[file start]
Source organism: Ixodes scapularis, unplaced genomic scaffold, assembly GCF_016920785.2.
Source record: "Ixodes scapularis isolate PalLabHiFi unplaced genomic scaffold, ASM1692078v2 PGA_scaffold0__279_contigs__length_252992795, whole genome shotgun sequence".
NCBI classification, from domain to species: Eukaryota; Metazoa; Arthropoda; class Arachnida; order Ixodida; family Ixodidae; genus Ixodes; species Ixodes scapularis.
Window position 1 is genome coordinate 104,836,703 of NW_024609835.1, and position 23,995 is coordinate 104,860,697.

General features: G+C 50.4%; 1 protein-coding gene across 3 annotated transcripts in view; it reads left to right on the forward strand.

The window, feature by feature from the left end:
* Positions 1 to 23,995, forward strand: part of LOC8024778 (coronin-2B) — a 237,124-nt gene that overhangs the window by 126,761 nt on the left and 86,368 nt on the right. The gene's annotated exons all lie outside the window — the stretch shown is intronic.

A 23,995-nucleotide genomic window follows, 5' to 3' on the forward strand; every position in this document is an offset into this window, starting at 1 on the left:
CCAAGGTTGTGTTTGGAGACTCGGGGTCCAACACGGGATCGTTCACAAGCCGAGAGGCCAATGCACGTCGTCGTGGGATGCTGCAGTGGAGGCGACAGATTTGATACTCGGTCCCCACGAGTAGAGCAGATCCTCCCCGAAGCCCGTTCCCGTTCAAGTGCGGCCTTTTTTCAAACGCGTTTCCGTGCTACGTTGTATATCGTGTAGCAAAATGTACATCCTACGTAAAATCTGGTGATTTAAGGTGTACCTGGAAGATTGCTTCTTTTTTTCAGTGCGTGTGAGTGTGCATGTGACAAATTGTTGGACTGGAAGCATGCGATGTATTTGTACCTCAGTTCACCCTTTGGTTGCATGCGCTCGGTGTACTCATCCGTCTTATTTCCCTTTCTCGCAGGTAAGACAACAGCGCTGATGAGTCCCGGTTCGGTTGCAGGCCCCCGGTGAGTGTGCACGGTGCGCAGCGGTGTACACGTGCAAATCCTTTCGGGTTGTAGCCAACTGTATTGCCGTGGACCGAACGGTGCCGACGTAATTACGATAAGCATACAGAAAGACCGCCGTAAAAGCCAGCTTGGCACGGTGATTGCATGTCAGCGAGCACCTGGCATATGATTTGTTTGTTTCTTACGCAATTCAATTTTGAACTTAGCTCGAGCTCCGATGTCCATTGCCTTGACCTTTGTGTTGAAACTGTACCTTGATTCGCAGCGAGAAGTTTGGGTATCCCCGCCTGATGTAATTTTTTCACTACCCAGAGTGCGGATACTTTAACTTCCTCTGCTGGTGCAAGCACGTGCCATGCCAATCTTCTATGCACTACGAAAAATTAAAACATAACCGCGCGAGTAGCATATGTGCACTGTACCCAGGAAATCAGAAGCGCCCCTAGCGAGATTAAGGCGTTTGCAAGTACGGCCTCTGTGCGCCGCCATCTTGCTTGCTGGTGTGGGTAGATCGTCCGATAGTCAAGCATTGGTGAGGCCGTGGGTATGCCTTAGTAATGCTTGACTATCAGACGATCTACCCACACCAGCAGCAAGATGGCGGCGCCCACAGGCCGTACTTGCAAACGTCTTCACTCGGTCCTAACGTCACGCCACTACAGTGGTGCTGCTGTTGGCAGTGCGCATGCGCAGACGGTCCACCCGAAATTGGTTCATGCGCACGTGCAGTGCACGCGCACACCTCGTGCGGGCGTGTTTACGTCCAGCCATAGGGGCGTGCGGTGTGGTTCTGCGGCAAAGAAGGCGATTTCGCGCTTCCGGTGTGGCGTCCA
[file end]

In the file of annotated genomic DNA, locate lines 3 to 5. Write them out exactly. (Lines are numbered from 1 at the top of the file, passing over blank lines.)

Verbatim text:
NCBI classification, from domain to species: Eukaryota; Metazoa; Arthropoda; class Arachnida; order Ixodida; family Ixodidae; genus Ixodes; species Ixodes scapularis.
Window position 1 is genome coordinate 104,836,703 of NW_024609835.1, and position 23,995 is coordinate 104,860,697.

General features: G+C 50.4%; 1 protein-coding gene across 3 annotated transcripts in view; it reads left to right on the forward strand.